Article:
Its castle, high above the swift Medway, is most picturesque; indeed, a prettier picture than castle and river from the opposite bank can scarcely be conceived. There was from early times a fort here; for the passage of the Medway was important, and had to be defended, whether by Romans, Saxons, Danes, or Normans. A great fighting place, therefore, was Rochester, and its castle stood many attacks at that time.
Rochester town and castle were besieged by Rufus during the civil war in Kent in his reign. The town was soon taken, and then the king closely pressed the castle for six weeks Within its walls was Odo, Bishop of Bayeux, the valiant priest who rallied the Normans at Hastings, and he was not likely to yield easily, especially as the castle was his own. A contagious disorder, however, broke out in the garrison, and he offered to capitulate; but Rufus would not accept his terms for a time. At length, persuaded by his barons, he permitted the besieged to march out with their arms and horses, on condition that they should leave the kingdom and forfeit their estates. Odo alone was made prisoner, and was sent to Tunbridge Castle; but afterwards received his liberty and the sentence of banishment.
Rufus probably suspected that Gundulph, the bishop, was inclined to the side of Odo, for he refused (after the castle was yielded up) to confirm a grant of the manor of Hadenharn, in Bucks, which Archbishop Lanfranc had given to the see of Rochester. But being entreated by Robert Fib Hamon and the Earl of Warwick, he consented, on condition that the bishop should spend sixty pounds iv repairing the injuries the castle had received in the siege, and make other additions. Gundulph repaired the walls, and commenced building the great square tower; but he died twelve years after it was begun, and left it unfinished. It is still called Gundulph's Tower. It is quadrangular, and about seventy feet square at the base.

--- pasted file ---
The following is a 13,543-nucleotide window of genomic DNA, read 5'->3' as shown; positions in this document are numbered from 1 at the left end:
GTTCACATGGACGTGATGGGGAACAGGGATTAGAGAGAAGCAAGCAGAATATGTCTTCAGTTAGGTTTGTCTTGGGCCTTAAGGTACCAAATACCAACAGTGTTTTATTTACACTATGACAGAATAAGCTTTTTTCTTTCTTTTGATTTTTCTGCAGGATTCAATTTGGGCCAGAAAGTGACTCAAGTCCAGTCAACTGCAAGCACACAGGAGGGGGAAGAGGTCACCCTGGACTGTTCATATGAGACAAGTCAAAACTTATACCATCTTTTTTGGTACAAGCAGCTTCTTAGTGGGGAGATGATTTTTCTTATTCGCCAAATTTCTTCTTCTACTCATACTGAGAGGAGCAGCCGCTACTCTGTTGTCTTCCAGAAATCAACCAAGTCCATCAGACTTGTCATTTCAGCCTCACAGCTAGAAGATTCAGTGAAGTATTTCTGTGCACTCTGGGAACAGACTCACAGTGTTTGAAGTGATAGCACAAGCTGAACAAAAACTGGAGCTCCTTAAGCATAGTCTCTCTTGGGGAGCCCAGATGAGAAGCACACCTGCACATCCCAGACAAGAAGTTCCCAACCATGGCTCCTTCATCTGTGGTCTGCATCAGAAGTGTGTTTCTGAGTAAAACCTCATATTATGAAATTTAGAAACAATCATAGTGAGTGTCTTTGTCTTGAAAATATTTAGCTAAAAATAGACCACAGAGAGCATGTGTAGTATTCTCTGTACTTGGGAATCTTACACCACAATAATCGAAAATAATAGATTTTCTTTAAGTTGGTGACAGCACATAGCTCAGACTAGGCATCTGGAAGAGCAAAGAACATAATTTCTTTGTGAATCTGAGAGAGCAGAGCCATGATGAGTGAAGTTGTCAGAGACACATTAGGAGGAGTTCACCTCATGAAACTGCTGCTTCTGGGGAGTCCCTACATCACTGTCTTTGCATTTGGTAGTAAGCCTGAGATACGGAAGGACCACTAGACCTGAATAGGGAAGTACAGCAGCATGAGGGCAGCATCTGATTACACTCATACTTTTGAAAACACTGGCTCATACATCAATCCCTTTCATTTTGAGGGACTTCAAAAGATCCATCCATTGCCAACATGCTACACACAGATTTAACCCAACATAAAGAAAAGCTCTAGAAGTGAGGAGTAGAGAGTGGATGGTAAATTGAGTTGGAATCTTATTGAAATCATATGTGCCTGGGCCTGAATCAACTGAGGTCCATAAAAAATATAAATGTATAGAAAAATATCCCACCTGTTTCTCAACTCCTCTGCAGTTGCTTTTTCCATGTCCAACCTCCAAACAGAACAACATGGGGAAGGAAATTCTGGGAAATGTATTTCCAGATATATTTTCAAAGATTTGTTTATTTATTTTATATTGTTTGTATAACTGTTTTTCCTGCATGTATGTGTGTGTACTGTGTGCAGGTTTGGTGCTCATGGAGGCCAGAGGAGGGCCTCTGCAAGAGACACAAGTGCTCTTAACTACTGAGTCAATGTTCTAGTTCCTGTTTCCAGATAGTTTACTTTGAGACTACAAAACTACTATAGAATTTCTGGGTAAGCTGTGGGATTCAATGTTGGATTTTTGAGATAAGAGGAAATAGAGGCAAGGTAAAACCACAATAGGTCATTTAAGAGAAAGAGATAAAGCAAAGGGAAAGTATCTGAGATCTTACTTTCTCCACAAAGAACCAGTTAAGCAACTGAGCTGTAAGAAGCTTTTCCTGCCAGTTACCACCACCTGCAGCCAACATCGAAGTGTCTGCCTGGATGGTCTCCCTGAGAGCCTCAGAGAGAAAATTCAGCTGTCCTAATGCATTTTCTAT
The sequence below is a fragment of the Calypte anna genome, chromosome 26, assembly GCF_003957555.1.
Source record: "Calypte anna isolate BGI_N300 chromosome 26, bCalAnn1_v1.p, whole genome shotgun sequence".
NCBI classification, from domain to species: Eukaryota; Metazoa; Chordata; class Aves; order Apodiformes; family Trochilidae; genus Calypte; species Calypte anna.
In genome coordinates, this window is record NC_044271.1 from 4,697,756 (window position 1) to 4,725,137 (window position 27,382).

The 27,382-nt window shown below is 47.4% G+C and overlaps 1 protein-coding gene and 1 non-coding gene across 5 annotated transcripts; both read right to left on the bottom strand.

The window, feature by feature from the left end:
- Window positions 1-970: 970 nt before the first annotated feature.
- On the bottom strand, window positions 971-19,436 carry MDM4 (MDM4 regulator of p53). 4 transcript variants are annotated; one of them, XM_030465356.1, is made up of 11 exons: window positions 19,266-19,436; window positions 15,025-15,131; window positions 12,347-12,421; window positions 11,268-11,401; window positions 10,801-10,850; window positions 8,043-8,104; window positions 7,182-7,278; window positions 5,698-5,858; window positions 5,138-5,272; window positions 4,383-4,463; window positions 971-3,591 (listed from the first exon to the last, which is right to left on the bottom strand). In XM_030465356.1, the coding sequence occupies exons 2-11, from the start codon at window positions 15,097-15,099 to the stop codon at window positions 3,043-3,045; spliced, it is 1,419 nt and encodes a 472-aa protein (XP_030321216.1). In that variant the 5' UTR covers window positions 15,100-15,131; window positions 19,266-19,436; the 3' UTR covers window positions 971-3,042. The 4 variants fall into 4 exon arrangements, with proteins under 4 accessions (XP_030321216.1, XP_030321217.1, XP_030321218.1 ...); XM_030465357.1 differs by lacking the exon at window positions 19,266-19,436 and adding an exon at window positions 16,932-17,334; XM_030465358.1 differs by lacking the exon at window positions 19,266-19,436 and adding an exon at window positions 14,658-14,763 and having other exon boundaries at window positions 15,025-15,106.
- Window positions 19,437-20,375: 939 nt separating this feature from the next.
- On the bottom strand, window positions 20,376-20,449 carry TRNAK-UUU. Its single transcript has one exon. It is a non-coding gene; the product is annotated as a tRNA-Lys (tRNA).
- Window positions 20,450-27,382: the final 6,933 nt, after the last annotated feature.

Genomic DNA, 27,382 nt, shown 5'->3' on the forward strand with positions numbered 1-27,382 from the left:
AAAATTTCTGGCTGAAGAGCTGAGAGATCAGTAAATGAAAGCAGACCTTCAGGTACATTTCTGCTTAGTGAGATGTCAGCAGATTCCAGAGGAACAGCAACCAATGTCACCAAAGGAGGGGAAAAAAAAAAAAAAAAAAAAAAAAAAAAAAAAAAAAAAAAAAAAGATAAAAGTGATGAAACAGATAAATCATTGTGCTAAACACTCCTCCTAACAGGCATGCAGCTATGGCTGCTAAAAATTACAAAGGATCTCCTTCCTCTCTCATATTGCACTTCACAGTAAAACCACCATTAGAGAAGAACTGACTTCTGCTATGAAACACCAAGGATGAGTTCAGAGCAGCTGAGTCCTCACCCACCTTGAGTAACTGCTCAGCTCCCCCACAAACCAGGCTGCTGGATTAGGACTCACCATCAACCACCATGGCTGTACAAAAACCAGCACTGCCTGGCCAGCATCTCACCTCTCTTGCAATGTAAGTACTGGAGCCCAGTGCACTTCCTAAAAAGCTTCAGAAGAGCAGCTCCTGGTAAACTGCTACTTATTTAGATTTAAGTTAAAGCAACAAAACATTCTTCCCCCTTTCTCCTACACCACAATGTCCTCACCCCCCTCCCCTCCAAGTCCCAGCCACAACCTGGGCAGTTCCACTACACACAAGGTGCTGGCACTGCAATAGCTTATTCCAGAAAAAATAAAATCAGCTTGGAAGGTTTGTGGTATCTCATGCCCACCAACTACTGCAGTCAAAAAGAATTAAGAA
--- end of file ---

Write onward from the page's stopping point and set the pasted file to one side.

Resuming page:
The present ruin is that of the castle built by this Gundulph, a monk of Bec in Normandy, who was Bishop of Rochester and the best architect of his time. He also built the White Tower of the Tower in London.
One enters the pretty gardens now spread beneath the ancient keep, by an ascent formed by two arches turned over the castle ditch, and one finds one's self in a lovely spot, full of roses and lilies; and one is greeted by a rush of wings and the soft coo of doves, as the castle pigeons of all hues flutter round one. They are so tame that they will take food from the hand, and perch on one's head and shoulders. Under the protection of the lodge-keeper they are safe, and know it. What flocks there are of them I
The keep, noble even in decay, is at the southeast angle, and is so lofty that it can be seen twenty miles off.
The points most observable in Rochester ruins are the well, which is built in the centre of the great tower, and its contrivances for supplying every floor with water; the columns and arches of the chapel in the second storey, and the extreme massiveness of the walls, which are twelve feet thick.
From the floor glancing upwards one sees the whole height of the interior. The space enclosed by the walls of the castle is about 300 feet square. The tenure of the fortress is perfect castle guard. On St. Andrew's Day, old style, a banner is hung out of the house of the receiver of the rents, and every tenant who does not pay is liable to have his debt doubled on the turn of every tide in the adjacent river during the time that it remains unpaid. Much land in Kent is held on this tenure from the castle.